So what is going on in these photos?  In #1 we see 2382 leading a train off the Effner branch and turning towards Chicago, traversing the southwestern quadrant at Van in the process.  Note that there is a CNW boxcar, a Pennsy boxcar with the keystone logo on the trailing end, a GN boxcar, and another PRR boxcar with the keystone logo at the leading end.  In #3, we see 7855, the engine on the other end of the same consist, facing towards Chicago, but it is on the northwestern leg at Van, so if it is moving away from the photographer, it is headed towards Fern.  In #4 we see 7855 on the point with the same train in photo #1 - notice the same boxcars - on the same leg as in photo #1 heading towards Chicago from the Effner Branch.  I am guessing that the train came in from Effner with one of those engines leading and the crew took the power off the train to turn it. The crew first ran west on the mainline, then crossed over on the double track mainline to access the northwestern leg; after running through the northwestern leg, the crew then ran through the northeastern leg.  Then the crew came back west on the mainline, and finally backed against its train on the southwestern leg.  If that is so, then 7855 was the original leader into Logansport.  The chronological order of the photos would be #4, #3 and #1.  However, if the manuever was slightly different, with the consist going east on the mainline through Van before traversing the northeastern and northwestern interchange tracks, then 2382 was the original leader.  The chronological order of the photos would be #1, #3 and #4.  Your guess is as good as mine which scenario is correct.**  The photo in the post about the lower PL signal head referenced at the beginning of this post also documents this manuever, showing the consist with 2382 facing east at the mainline end of the southwestern connection.

**Hmm, I looked at that photo from the post about the signal head and realized that there is a crew member on the front platform, as if he is expecting to step off it to tend to something ahead of him, perhaps a train with a CNW boxcar at the head end that he'll couple onto shortly.  If that's true, then 2382 led bringing that train to Van.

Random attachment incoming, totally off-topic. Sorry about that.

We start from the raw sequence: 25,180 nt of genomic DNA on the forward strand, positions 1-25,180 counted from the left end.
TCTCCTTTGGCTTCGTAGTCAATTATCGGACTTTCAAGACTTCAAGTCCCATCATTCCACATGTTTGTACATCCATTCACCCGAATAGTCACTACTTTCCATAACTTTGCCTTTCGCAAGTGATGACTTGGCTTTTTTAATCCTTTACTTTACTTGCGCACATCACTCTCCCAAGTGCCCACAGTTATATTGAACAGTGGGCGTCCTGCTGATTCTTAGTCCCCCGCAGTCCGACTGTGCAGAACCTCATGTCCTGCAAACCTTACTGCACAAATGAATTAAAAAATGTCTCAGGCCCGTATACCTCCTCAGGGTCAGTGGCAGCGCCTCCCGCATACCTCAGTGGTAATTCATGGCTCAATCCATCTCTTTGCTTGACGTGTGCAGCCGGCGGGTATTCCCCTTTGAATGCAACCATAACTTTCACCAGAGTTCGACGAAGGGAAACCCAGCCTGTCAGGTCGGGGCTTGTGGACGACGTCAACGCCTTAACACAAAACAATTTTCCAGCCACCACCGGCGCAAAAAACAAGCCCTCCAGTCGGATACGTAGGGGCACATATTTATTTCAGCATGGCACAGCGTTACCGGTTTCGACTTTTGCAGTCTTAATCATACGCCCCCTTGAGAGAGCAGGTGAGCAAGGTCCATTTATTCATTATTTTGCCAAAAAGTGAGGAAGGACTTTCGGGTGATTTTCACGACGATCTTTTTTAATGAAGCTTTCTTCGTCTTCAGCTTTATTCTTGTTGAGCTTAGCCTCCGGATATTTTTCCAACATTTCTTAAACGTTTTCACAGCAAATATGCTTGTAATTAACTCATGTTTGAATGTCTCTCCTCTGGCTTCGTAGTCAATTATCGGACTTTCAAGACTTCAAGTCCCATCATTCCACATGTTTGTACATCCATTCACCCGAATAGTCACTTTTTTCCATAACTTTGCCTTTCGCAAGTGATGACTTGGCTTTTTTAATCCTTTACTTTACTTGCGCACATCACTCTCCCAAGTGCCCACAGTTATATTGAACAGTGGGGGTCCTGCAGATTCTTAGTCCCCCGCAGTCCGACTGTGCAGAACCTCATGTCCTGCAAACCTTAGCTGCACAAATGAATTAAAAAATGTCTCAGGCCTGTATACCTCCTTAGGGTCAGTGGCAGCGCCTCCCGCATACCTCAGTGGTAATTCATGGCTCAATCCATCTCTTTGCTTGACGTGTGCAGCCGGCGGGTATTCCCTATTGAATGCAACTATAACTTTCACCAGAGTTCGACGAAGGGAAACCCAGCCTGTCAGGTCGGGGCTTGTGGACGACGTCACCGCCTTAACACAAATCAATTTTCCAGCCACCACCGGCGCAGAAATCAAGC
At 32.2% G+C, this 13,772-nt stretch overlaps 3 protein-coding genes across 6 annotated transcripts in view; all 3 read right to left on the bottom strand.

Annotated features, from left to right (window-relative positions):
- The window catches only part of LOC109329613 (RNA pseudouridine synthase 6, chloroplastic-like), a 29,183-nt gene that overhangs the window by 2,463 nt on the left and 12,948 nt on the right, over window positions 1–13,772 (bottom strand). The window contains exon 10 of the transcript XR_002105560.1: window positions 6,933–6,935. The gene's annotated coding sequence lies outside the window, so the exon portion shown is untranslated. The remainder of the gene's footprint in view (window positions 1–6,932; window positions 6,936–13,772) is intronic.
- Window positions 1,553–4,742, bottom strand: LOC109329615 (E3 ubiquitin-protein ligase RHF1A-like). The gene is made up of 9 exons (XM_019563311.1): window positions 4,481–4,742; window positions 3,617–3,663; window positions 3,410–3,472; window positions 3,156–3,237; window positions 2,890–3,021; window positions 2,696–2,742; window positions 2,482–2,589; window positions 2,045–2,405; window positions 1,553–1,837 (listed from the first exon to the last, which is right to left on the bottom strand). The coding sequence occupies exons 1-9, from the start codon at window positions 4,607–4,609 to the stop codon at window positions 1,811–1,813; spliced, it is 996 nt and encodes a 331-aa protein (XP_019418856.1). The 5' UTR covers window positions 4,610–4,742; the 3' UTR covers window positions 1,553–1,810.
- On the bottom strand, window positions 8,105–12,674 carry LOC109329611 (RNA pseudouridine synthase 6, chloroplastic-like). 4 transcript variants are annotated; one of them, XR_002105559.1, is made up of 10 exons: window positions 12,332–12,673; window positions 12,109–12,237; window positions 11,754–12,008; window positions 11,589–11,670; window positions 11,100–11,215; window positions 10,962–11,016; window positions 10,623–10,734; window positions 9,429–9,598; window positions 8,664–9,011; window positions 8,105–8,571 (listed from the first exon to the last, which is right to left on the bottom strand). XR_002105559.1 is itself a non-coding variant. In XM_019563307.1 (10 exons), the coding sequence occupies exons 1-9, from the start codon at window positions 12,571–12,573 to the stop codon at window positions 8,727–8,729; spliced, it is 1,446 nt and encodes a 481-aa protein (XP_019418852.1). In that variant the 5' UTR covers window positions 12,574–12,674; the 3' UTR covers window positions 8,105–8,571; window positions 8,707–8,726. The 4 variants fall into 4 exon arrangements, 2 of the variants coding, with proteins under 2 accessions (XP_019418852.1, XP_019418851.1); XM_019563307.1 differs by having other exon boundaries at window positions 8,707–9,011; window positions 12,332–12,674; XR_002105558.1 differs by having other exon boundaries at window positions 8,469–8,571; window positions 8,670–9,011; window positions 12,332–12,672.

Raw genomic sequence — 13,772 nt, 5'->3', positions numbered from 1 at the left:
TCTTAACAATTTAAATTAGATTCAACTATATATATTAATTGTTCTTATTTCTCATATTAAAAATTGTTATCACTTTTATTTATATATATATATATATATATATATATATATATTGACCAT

Matthew Dittert

Edited 3 time(s). Last edit at 06/29/22 06:29 by Roadmaster.

Date: 06/24/22 22:21
Re: 6 of Penn Central Road Power
Author: Roadmaster

Now what about photos #2 and #6?  My research leads me to assert that neither of these trains were on the Kankakee Belt.

#2 cannot be Delmar, as the Kankakee Belt curves through the crossing of the Milwaukee Road there.  I looked at several other crossings on the Kankakee Belt that I thought might be candidates.  These included Shelby, where the Monon main to Chicago crossed, and North Liberty, where the Wabash mainline running east out of Chicago crossed.  Note that there is a large building in the distance on the right side of photo #2.  While everything else about the environs at Shelby seemed like a match if the photographer was looking at an eastbound on the Kankakee Belt, there was not a large building northwest of the diamond.  North Liberty, however, was looking like a winner to me.  There, the open feel was correct looking at an eastbound on the Kankakee Belt, which, at North Liberty, would been heading due north on a long tangent track and then curving northeast a little ways after crossing the Wabash, and there were some large low profile buidings to the southwest of the diamond.  The lighting of the train looked right for an eastbound (facing north) in the morning, too.  However, I found  those buildings at North Liberty had peaked roofs, with the gables facing north and south; no gables are visible on those buildings in photo #2.  So, it is not North Liberty.  All other crossings were obviously not candidates at first glance, with too many tracks or roads or buidlings that would have to be in the picture.

I still want to figure out where this is.  Could it be on the Peoria and Eastern?  Could it be on the Egyptian line?   Could it be on another ex-NYC line radiating from Elkhart?  I plan to keep looking at maps and aerial photos and other online photos to figure it out.

Regarding #6, I am happy to say that I have a positive identifcation.  I can credit Marty's further posting of PC photos and the passage of time for my having a Eureka moment of sorts this afternoon.  The 6094 and L&N assistants are passing through North Judson on the Panhandle, heading towards Chicago.  Perhaps ironmtn can tell us whether the L&N units would have been interchanged at Louisville or Cincinnati.  The Pennsy depot is partially visible over the last locomotive and the PC coil car, and the top of the home signal for the crossings of the Kankakee Belt and the EL is sticking up over the cab of the SDP35.  See photo #6 in this post https://www.trainorders.com/discussion/read.php?11,5495542 for better views of the depot and the home signal.  Oh, the interchange track with the Kankakee Belt is visible at the right edges of both photos #6.  That waybill box, however, is visible only in #6 of this thread.

Matthew Dittert

Date: 06/25/22 06:54
Re: 6 of Penn Central Road Power
Author: inrdjlg